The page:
and as soon as the party got into the water their mules and wagon were
carried down the stream and the sick man was thus upset in the water.
It took some time to secure their things and the man stood in the stream
with water almost to his neck. This involuntary bath, however, cured him
of his fever and he was soon well again. He was William Bolt, and his com-
panion was Joseph Shepherd. They were from Illinois and w"ere well off.
Air. Fithian says he believes this was the beginning of the "water cure !"

Mr. Fithian engaged in mining at Goodyear Bar, eight miles below
Downieville. \\'hile prospecting he got lost and while roaming around in
search of his company he met another man who also was lost. While they
were eating supper a third man came to them and offered to sell his claim
and show them how to mine. They gave him one hundred dollars for the
claim and rocker and the former proprietor showed them how to work it.
He had not worked very far down into the water and was not very successful
in gaining the gold. Mr. Fithian, however, got into the water and he and
his partner made eighty dollars the first day. They worked there until fearful
that the snows of winter would prevent them from leaving their claim and
accordingly they went to Sacramento, Mr. Fithian taking with him two
thousand dollars as the result of his labor.

In the capital city he purchased a lot of General Sutter and engaged in
the manufacture of brick. He agreed to pay for his lot in brick to be taken
the ne.xt spring at market price, and wdien the time came the price of brick
was ninety dollars per thousand. The General thought this an enormous
price to pay for brick, but he was compelled to live up to the condition of
the bond. That proved a profitable venture for Mr. Fithian and he was
making money rapidly when he was taken ill. Later he returned to the
mine which he had previously w'orked and aided in the construction of a
flume. There he again prospered, but he lost much of his money in mining
speculations, retaining only seven thousand dollars; which he had buried.

In 1852 Mr. Fithian returned, by way of the water, to his old home and


was married to Miss Leanora Fowler, a native of Hamilton county, Ohio.
In 1856 he again came to California, bringing his wife and three little chil-
dren, and again the journey was made by water. Five children have been
born to them in California. Of the family of eight sons and daughters
seven are now living, namely: Ephraim; Rlrs. Ella Gregory; Matilda, the
wife of J. AI. Hamniel; George, Elmer, William and Edward. Mr. Fithian
came with his family to this state in 1857, and located on what was supposed to
be state land, but after he had made a payment thereon and improved the
property to a considerable extent he was ejected and lost all he had made
with the exception of one thousand dollars. He then borrowed money and
purchased a sawmill, after which he engaged in the manufacture of lumber,
and soon after he had completed the payment on the mill it was destroyed
by fire and he again lost all. He then turned his attention to freighting
and farming. He purchased a tract of land in the edge of the town and
has since resided there for the purpose of educating his children. Renting
a ranch of eight hundred acres, he left his family at lone while he lived on
the ranch and continued its operations for nine years. His home is a pleas-
ant residence near the banks of Sutter Creek, and there he and his wife are

In early life Mr. Fithian's love of liberty was very strong and led him
to advocate abolition principles. At the time of the Civil war he was a
stanch Republican, but it was under Republican management that he was
dispossessed of his property and he has since been a Democrat. He has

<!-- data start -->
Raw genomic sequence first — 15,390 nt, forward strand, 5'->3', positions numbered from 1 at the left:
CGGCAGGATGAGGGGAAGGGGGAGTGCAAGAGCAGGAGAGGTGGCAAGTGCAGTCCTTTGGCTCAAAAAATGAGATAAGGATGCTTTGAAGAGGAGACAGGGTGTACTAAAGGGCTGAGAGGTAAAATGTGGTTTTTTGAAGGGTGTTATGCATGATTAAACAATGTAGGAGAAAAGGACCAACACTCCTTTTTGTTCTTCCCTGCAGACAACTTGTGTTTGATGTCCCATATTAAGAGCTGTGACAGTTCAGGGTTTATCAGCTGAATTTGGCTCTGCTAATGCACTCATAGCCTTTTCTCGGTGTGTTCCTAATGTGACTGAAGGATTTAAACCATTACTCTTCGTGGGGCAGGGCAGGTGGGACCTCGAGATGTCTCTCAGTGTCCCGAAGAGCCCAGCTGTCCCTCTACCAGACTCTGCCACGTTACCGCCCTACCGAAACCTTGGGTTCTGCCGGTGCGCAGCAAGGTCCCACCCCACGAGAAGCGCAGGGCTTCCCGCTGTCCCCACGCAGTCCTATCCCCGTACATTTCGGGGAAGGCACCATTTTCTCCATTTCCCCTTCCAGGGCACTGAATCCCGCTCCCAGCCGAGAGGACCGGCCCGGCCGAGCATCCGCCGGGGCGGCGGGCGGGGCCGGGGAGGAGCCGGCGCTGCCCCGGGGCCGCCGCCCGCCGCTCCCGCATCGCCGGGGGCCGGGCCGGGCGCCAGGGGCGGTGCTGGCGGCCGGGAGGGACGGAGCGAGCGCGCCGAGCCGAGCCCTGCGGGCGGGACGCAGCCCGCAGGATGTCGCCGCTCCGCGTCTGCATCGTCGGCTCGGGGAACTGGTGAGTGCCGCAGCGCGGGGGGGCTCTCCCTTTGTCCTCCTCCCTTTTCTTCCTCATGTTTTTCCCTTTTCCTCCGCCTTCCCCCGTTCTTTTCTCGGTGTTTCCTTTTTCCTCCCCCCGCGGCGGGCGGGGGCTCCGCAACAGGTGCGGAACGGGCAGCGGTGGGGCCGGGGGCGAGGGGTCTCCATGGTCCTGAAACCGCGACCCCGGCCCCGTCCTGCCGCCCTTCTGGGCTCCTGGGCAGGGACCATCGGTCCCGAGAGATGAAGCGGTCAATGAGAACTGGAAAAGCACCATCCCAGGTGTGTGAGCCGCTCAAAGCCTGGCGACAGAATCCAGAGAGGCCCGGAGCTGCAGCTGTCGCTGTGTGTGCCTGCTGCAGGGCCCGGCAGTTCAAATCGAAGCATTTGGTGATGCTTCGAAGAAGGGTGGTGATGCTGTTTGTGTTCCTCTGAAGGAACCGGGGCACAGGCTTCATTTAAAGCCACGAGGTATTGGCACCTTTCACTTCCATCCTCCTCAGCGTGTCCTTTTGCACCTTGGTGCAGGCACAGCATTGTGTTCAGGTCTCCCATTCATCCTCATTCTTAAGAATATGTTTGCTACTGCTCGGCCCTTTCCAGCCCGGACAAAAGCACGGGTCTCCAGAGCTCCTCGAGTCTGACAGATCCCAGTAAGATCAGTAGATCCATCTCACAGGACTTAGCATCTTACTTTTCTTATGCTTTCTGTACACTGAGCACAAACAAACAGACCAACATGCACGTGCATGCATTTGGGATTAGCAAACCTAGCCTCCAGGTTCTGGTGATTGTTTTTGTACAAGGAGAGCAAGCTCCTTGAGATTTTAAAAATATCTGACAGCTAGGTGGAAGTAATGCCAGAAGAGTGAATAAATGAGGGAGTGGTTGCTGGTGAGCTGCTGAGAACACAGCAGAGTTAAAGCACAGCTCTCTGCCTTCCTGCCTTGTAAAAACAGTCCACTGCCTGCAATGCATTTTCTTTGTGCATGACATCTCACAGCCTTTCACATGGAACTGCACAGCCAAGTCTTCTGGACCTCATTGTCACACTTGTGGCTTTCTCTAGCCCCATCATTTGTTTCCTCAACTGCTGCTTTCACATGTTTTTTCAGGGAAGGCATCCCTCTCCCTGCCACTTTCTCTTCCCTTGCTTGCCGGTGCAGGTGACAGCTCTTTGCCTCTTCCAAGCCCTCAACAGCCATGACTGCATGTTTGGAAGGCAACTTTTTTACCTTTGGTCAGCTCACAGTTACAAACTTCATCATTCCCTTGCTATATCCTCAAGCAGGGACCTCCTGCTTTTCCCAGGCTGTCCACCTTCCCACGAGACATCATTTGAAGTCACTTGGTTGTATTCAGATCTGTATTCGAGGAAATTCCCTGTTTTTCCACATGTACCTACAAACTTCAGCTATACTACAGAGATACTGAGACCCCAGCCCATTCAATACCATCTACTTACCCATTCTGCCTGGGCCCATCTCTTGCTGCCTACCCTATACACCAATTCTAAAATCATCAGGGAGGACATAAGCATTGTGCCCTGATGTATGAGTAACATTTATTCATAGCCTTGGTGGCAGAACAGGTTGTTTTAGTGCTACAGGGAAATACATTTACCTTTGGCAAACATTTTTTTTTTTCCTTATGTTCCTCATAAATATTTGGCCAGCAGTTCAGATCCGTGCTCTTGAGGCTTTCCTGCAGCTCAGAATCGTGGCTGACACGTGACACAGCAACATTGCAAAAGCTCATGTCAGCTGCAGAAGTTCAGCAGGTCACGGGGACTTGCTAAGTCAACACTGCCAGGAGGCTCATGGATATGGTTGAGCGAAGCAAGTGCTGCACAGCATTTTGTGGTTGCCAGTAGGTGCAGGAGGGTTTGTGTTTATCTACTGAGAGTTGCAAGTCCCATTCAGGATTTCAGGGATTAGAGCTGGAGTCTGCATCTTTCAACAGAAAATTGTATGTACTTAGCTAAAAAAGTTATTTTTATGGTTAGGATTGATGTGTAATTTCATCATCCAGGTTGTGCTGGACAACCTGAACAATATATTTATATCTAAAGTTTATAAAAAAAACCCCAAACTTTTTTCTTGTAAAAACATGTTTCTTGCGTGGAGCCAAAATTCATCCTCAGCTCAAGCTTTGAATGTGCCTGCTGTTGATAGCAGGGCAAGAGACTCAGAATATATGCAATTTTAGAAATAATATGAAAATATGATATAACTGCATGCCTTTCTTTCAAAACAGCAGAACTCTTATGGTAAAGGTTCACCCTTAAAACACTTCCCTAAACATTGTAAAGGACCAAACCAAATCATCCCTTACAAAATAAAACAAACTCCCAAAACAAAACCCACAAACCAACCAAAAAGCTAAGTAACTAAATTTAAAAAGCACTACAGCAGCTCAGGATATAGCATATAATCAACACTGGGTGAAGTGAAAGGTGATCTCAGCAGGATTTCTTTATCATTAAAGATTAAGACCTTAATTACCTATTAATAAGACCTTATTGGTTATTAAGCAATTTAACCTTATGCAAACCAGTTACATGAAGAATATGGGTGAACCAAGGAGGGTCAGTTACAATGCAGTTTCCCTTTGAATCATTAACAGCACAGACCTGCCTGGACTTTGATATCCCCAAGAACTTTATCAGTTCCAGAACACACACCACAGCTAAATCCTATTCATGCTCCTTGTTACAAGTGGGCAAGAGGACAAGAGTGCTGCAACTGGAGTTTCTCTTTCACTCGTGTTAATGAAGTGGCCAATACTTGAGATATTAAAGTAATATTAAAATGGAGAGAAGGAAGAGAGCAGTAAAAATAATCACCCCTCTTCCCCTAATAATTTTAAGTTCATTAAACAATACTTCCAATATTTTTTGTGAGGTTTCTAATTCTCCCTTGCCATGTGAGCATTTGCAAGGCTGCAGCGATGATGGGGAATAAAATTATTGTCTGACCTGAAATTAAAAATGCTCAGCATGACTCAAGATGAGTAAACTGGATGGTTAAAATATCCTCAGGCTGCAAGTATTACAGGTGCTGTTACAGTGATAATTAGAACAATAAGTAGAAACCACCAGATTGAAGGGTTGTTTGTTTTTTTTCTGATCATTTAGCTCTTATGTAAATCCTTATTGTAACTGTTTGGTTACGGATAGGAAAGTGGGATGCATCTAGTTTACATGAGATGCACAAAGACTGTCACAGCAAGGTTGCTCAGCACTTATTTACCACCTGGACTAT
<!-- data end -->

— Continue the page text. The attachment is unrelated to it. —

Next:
never been an office-seeker or secret-society man. His life has been one of
marked industry, and when many men of ordinary resolution would have
been discouraged by the difficulties and hardships he has met, he has worked
on with determined purpose and at last has secured a comfortable compe-
tence for himself and wife in their declining years.

Of ]\Ir. Fithian's maternal ancestry we give the following outline:
James Claypoole, who died October 16, 1599. had two sons: James, who
was knighted in 1604, and Adam, who died in 1634. The children of the
latter were Edward, John, Wingfield, Richard, Robert, Henry. Joanna. Dor-
othy, Robert (2d), Morton, James, .Adam and Jane. Of these James, born in
162 1, emigrated to Pennsylvania in 1683 and died at Philadelphia in 1687.
His children were John, James, Nathaniel, George, Jt)seph, Mary. Helen and
Priscilla. Joseph married Edith W'ard and their children were George,
Joseph, Rebecca, John. Josiah, Edith and James. George married Mary
Morris and their children were Rebecca, George, Jo.seph. John, Han-
nah, Mary and Deborah. Their father died ]\Iay 19, 1809. Of the children
Joseph, who was born July 15, 1734. married Mary \Vilkinson and died
May 19, 1809. Their children were Sarah. Hannah. Mary Morris, Deborah,
Ann, Rebecca, Joseph and Elizabeth. Of these, Joseph, born in 1770. mar-
ried Ann W'oodhouse and died in 1802. Their children were William,
George. Hannah, Rebecca, Joseph, Ann, Herriet. Mary and Julian (twins)
and Elizabeth. Hannah, born 1803, married Ejihraim Fithian and died in
1887. Mr. I'ithian was born in 1799 and died in 1878. Their children


were Joseph Claypoole (the subject of the foregoing sketch), Sarah, WiU-
iam, Thomas and Matilda. Jospeh C. Fithian, born in 1826, married
Leanora Fowler, who was born in 1833, and their children have been: Ella,
born in 1853; Ephraim, 1855; Matilda, 1857; George, 1861 ; Elmer, 1863;
Charles, born in 1868 and died in 1870; William, born in 1871; and Edward,



For forty-six years 'Mr. Freeman has been a resident of California, and
is now one of the highly respected business men of Jackson, Amador county.
"Earn thy reward, the gods give naught to sloth," said the sage Epicharmus;
and the truth of the admonition has been verified in human affairs in all
the ages which have rolled their course since his day. The subject to whose
life history we now direct attention has, by ceaseless toil and endeavor,
attained a marked success in business affairs, has gained the respect and